I'd say that if you are hiding behind a tree, you are where naril ke tse’a, whereas if you're an outcast with no friends, you are where naril ke kame.

I still maintain this is an over-reading for which we have no evidence.  Since when does just the eye kame?
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Offline Carborundum

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Re: Need some help with my first translated sentence
« Reply #12 on: November 18, 2010, 05:30:50 pm »
Quote
I'd say that if you are hiding behind a tree, you are where naril ke tse’a, whereas if you're an outcast with no friends, you are where naril ke kame.
I still maintain this is an over-reading for which we have no evidence.
We'll have to agree to disagree, I think.
Quote
Since when does just the eye kame?
Good point. I couldn't think of a better subject at the time, but a proper translation using kame should probably use something else.
Quote
Something like oel tamok tsengit a naril fkoti ke kame would work.

That isn't grammatical.  Based on Frommer's comments, that needs some adposition with tsa- to link tsengit into the relative clause, now that it's no longer the direct object.  Perhaps ro.
I must be missing something, but I don't see why that quote applies to my sentence. Frommer's point seems to be that "the place where s/he is going" can mean either "the place at which s/he is walking" or "the place to which s/he is headed".
My sentence on the other hand is just "I occupied the eye-does-not-see place", which leaves very little room for misunderstanding.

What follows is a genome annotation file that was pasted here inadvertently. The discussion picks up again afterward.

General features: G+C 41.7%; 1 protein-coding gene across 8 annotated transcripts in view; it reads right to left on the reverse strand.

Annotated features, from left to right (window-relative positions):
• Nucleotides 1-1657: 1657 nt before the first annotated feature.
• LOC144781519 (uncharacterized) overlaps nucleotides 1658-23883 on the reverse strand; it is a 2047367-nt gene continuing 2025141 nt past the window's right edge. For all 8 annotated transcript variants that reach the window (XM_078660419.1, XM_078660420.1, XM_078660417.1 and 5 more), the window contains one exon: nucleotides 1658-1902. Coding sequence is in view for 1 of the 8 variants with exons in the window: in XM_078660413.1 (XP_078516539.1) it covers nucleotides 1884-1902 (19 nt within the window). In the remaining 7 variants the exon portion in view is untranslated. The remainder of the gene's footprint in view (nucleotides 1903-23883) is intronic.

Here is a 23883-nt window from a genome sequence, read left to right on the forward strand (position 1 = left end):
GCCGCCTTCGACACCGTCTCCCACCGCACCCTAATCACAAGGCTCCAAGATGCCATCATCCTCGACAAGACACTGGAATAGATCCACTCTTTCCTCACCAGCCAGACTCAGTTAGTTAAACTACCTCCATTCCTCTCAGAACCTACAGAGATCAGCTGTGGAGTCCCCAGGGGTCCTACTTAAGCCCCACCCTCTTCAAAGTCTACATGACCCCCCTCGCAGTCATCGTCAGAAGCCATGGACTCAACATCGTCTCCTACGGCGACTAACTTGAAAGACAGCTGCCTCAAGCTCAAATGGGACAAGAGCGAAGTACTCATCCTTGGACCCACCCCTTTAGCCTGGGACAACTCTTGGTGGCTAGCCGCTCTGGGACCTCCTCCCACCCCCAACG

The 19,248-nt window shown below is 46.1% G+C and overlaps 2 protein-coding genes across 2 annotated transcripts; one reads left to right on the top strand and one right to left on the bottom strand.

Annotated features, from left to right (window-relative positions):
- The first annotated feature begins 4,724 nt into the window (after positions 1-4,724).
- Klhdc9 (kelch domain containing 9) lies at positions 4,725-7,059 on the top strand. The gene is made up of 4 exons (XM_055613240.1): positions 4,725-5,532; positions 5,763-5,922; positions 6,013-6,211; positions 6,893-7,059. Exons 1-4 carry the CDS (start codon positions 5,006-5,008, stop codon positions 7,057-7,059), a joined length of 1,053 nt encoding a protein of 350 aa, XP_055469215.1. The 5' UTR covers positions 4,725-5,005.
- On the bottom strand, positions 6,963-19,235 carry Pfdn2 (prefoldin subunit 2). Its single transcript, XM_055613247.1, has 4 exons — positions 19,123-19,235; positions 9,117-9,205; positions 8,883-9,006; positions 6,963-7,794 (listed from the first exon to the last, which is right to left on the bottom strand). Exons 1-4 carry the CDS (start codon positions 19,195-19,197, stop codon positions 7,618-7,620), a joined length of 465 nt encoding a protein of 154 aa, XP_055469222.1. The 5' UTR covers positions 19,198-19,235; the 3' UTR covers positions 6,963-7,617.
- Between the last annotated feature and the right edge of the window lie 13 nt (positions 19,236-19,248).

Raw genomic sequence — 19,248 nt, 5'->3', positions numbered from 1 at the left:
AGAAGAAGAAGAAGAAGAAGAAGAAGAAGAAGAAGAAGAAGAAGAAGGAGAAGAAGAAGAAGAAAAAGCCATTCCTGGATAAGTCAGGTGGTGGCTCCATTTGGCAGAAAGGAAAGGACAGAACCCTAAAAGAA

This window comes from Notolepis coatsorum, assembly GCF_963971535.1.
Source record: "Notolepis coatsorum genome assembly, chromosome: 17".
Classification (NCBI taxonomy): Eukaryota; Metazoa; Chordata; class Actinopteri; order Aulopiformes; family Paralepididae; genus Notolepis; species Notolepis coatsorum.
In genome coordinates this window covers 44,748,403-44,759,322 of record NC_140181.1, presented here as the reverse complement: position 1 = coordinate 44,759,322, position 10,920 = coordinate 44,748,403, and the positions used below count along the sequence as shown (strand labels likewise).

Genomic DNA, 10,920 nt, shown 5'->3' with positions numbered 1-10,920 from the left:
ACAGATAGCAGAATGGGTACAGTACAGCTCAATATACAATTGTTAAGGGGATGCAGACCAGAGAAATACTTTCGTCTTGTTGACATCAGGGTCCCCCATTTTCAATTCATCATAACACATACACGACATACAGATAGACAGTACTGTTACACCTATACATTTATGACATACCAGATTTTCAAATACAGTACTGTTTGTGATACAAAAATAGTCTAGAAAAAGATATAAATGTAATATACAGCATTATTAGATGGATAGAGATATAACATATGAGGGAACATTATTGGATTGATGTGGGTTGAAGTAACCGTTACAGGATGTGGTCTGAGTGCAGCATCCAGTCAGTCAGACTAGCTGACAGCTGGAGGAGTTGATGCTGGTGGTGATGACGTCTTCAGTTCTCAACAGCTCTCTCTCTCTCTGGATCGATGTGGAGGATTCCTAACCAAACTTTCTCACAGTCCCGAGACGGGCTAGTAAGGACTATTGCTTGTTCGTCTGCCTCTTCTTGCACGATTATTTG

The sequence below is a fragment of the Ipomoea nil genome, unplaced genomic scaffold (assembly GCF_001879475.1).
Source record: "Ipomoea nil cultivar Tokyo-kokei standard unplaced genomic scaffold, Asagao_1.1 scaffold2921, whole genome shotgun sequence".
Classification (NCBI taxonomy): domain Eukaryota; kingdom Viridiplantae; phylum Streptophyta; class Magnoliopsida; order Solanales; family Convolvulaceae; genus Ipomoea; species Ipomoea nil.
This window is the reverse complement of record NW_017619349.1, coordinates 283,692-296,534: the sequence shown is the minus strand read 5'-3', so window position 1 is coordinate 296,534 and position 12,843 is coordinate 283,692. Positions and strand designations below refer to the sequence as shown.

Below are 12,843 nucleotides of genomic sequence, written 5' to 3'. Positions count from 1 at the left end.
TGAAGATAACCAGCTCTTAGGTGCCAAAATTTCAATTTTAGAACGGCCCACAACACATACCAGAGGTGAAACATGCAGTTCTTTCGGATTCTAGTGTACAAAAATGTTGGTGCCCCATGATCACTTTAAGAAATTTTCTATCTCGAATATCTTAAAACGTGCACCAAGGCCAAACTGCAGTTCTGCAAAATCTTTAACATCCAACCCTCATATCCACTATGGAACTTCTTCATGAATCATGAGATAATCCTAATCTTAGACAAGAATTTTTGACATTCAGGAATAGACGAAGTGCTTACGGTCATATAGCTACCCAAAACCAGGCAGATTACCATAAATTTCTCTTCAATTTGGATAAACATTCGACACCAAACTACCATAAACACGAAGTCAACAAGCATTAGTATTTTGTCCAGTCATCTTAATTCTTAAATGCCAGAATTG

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Re: Need some help with my first translated sentence
« Reply #13 on: November 19, 2010, 09:14:00 am »
Something like oel tamok tsengit a naril fkoti ke kame would work.

That isn't grammatical.  Based on Frommer's comments, that needs some adposition with tsa- to link tsengit into the relative clause, now that it's no longer the direct object.  Perhaps ro.

Quote
I'd say that if you are hiding behind a tree, you are where naril ke tse’a, whereas if you're an outcast with no friends, you are where naril ke kame.

I still maintain this is an over-reading for which we have no evidence.  Since when does just the eye kame?

Hìtxoa, ma 'eylan, i'm joining the kame camp, too.  But i took it the meaning of the line was, "I was in the place ((where)) the Eye ((of Eywa)) does not see ((a person))."

Edit: fixed quote box mishap.  Durrr...
« Last Edit: November 19, 2010, 12:23:47 pm by Kì'eyawn »
eo Eywa oe 'ia

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Re: Need some help with my first translated sentence
« Reply #14 on: November 19, 2010, 11:24:49 am »
I'm going to have to go down with the tse'a-ists here. "Kame" has been something eyes do, ever. The fact that is translated as "see" is irrelevant as, given canon sentences, almost any other translation could be chosen, there is no translation into English. Because of this, whenever we see a use of "see" in English, it is, in any natural English, not going to be "kame" (it may be something like "tslolam" instead of "tse'a" though due to English idioms), to say otherwise is, in my view, a very naive and literal point of view.

That aside, I think that "oel tamok tsengit a naril fkoti ke [see]" is grammatical for all the same reasons as Carborundum and that, unlike in Frommer's examples where "tseng" was no longer the patient, the eye-does-not-see-it-place is still patient and so should remain in the patientive.